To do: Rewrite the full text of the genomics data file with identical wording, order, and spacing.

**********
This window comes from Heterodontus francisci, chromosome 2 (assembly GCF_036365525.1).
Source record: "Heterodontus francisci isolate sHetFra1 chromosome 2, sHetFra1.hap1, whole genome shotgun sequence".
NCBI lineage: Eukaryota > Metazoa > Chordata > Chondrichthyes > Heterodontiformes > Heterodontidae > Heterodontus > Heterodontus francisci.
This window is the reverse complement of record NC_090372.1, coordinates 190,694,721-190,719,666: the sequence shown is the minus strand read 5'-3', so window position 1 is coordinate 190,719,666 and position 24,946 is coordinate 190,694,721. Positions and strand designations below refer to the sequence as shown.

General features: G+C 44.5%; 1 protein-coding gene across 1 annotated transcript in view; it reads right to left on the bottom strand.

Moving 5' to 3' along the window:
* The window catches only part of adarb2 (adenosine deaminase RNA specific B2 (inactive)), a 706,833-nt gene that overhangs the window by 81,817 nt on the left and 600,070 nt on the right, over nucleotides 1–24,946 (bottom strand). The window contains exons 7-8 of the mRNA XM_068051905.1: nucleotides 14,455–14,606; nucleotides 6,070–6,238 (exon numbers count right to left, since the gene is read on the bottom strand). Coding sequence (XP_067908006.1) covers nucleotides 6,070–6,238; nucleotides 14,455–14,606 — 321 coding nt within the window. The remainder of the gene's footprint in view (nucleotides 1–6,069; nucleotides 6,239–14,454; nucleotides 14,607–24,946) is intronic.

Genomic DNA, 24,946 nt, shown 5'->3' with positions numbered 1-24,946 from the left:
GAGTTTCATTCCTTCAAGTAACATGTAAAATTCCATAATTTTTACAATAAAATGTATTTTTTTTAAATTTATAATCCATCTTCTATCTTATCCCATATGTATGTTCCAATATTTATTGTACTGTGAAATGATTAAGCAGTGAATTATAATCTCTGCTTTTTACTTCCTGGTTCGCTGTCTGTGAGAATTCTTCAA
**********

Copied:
This window comes from Heterodontus francisci, chromosome 2 (assembly GCF_036365525.1).
Source record: "Heterodontus francisci isolate sHetFra1 chromosome 2, sHetFra1.hap1, whole genome shotgun sequence".
NCBI lineage: Eukaryota > Metazoa > Chordata > Chondrichthyes > Heterodontiformes > Heterodontidae > Heterodontus > Heterodontus francisci.
This window is the reverse complement of record NC_090372.1, coordinates 190,694,721-190,719,666: the sequence shown is the minus strand read 5'-3', so window position 1 is coordinate 190,719,666 and position 24,946 is coordinate 190,694,721. Positions and strand designations below refer to the sequence as shown.

General features: G+C 44.5%; 1 protein-coding gene across 1 annotated transcript in view; it reads right to left on the bottom strand.

Moving 5' to 3' along the window:
* The window catches only part of adarb2 (adenosine deaminase RNA specific B2 (inactive)), a 706,833-nt gene that overhangs the window by 81,817 nt on the left and 600,070 nt on the right, over nucleotides 1–24,946 (bottom strand). The window contains exons 7-8 of the mRNA XM_068051905.1: nucleotides 14,455–14,606; nucleotides 6,070–6,238 (exon numbers count right to left, since the gene is read on the bottom strand). Coding sequence (XP_067908006.1) covers nucleotides 6,070–6,238; nucleotides 14,455–14,606 — 321 coding nt within the window. The remainder of the gene's footprint in view (nucleotides 1–6,069; nucleotides 6,239–14,454; nucleotides 14,607–24,946) is intronic.

Genomic DNA, 24,946 nt, shown 5'->3' with positions numbered 1-24,946 from the left:
GAGTTTCATTCCTTCAAGTAACATGTAAAATTCCATAATTTTTACAATAAAATGTATTTTTTTTAAATTTATAATCCATCTTCTATCTTATCCCATATGTATGTTCCAATATTTATTGTACTGTGAAATGATTAAGCAGTGAATTATAATCTCTGCTTTTTACTTCCTGGTTCGCTGTCTGTGAGAATTCTTCAA